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Any thoughts on school issues?(8 Posts)
Hi, my DD has been with us since she was 2 years old, now 6 and in Y1.
We did a lot of research when choosing her school. It is not considered a great school locally, average SATs results, large intake for this area (60 per year), very mixed intake compared to many more "middle-class" schools in this area.
However I was very inspired by the Head when we did the visits and felt the school would be a nurturing environment & still happy with that aspect. I also felt my daughter would fit in well as could see that well set-up for dealing with all kinds of children, some with difficult behaviours. She has settled well and made lots of good friends. She would much rather stay at home than go to school but seems OK once there and certainly enjoys social side of school.
At nursery she met her "goals", or was just achieving "normally" or whatever correct term was. But since starting school she has gradually slipped behind until now quite below "average" particularly as Autumn birthday eg still on Yellow band reading books, level 1c overall. School don't seem overly concerned which I'm not happy with. I have also been unhappy with school as didn't seem to know about new funding for adopted kids, although been applied for now. Also I don't think I am likely to have any input into how money could be best used for my DD (which I appreciate would be perhaps an exceptional thing to expect).
So all in all I am no having many thoughts about changing schools. I doubt this will be easy as think most (good) local schools are full. She is also very settled and happy in friendships and obviously this is extremely important. Any thoughts about best way forward? Not thinking about much else at the moment!
Could you ask for another meeting with the teacher and ask in very plain terms what the school is doing to ensure that she reaches a level 2b by the end of year 2. As a current level 1c, she is probably predicted a 1a or possibly 2c at a push. As your dd is in receipt of pupil premium, the school is expected to pay particular attention to her progress and that of all the other children with PP.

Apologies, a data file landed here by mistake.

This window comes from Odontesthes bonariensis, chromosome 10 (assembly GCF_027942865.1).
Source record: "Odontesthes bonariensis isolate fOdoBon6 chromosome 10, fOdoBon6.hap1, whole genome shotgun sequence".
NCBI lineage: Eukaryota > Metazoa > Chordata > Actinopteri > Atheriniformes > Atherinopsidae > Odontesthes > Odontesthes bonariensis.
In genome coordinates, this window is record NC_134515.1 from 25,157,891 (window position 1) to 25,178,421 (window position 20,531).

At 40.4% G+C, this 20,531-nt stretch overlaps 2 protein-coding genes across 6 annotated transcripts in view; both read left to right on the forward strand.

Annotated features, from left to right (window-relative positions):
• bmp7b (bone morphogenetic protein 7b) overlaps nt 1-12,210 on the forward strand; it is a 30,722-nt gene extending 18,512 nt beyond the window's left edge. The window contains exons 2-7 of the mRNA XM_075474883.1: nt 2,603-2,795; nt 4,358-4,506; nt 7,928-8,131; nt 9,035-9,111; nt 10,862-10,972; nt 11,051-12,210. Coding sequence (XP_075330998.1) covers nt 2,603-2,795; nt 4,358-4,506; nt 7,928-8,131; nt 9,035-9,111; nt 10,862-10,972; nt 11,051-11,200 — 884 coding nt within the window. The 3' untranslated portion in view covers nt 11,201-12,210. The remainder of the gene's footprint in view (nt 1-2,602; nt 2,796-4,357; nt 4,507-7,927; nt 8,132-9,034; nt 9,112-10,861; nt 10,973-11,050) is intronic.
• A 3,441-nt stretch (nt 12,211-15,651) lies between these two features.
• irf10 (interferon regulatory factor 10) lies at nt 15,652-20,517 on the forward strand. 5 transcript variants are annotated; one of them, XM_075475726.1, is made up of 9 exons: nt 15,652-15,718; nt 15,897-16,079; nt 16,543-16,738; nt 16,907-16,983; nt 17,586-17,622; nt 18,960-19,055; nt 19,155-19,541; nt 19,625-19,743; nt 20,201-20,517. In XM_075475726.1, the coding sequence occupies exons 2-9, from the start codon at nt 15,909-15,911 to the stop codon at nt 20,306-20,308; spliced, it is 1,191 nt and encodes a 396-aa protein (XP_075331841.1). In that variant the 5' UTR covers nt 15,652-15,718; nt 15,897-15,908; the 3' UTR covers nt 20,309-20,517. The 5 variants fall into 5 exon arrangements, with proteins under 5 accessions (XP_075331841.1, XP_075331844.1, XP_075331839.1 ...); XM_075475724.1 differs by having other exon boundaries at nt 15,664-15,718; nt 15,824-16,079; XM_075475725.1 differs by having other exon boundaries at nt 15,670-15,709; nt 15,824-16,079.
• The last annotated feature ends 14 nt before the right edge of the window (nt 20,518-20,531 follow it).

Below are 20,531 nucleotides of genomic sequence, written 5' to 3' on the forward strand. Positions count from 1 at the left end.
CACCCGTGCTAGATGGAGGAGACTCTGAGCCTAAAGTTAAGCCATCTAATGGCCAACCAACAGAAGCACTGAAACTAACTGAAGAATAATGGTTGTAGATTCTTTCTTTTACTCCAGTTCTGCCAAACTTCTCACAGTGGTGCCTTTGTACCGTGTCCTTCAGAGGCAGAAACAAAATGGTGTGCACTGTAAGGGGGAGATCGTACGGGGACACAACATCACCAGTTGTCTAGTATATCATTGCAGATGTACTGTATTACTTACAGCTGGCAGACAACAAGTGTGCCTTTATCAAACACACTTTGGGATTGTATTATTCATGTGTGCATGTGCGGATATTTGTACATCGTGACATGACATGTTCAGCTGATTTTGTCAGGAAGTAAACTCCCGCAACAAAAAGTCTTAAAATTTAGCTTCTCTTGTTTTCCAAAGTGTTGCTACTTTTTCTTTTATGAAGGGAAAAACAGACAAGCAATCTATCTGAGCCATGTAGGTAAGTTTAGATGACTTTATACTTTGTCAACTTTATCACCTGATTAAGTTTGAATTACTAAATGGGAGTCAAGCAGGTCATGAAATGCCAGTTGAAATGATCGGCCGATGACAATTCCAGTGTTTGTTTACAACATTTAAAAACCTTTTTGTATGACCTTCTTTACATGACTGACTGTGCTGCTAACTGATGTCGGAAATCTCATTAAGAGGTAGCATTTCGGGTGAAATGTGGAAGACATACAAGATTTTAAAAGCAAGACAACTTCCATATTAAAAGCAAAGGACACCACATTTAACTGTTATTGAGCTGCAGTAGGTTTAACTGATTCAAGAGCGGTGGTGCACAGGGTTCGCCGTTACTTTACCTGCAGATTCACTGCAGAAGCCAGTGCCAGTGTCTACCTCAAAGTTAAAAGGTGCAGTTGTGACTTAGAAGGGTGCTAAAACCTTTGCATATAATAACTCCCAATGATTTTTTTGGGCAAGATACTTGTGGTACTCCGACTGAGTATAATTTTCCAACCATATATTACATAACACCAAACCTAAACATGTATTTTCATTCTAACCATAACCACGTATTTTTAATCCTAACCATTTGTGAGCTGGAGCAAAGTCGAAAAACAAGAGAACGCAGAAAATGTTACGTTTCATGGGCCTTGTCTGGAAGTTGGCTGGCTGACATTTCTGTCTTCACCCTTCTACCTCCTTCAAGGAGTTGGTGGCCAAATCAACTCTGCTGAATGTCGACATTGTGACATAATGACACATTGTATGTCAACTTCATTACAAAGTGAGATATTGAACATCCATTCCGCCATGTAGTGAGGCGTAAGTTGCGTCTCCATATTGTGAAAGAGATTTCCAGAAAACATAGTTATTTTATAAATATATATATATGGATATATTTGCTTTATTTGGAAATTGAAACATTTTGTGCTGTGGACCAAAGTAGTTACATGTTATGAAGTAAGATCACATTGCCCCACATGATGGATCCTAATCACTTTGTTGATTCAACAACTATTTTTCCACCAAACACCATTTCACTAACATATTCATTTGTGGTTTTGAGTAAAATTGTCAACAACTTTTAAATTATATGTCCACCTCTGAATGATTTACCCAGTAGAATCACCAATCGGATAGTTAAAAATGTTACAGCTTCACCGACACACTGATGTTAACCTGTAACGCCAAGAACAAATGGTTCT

(As an aside, I'm a teacher and my Headteacher only knew about the pupil premium payments for children previously in local authority care because I told him about it, having read about it here on Mumsnet. I consider my Headteacher to be well informed, but he had managed to miss it.)
Only you can really know whether your dd's need for security in her social relationships outweighs any academic reason for moving her.
Lots of schools aren;t aware of the pupil premium for previously LAC - I actually informed our head - as bizarrely its actually the responsibility of the paretn to apply not the school even though (as you say) there is no necessaity for the school to consult with the parent about how its spent.
DS is in yr 3 and hasn't ever had a problem academically although he was a bit of a slow starter. He has had others issues in school which have increased with age and he doesn't deal with change well at all. In your shoes I certainly wouldn't change schools as I'm sure in DS's case the uncertainty and upheaval of changing schools would impact him quite significantly.
Only you know how your DD might respond to such a big change and as you don;t have another place anywhere you can;t be sure she would be moving for something worthwhile.
I would certainly be exhausting all avenue at any current place before considering a move and I think you need to arrange a meeting with her teacher (as Littlefish says) and if you aren't happy with the outcome of that then the head.
As the mother of a child who has had increasing issues (non-academic) with school I'd really counsel in favour of a settled social structure as thats far harder to acheive in my opinion than the academic results which can be worked on much more easily.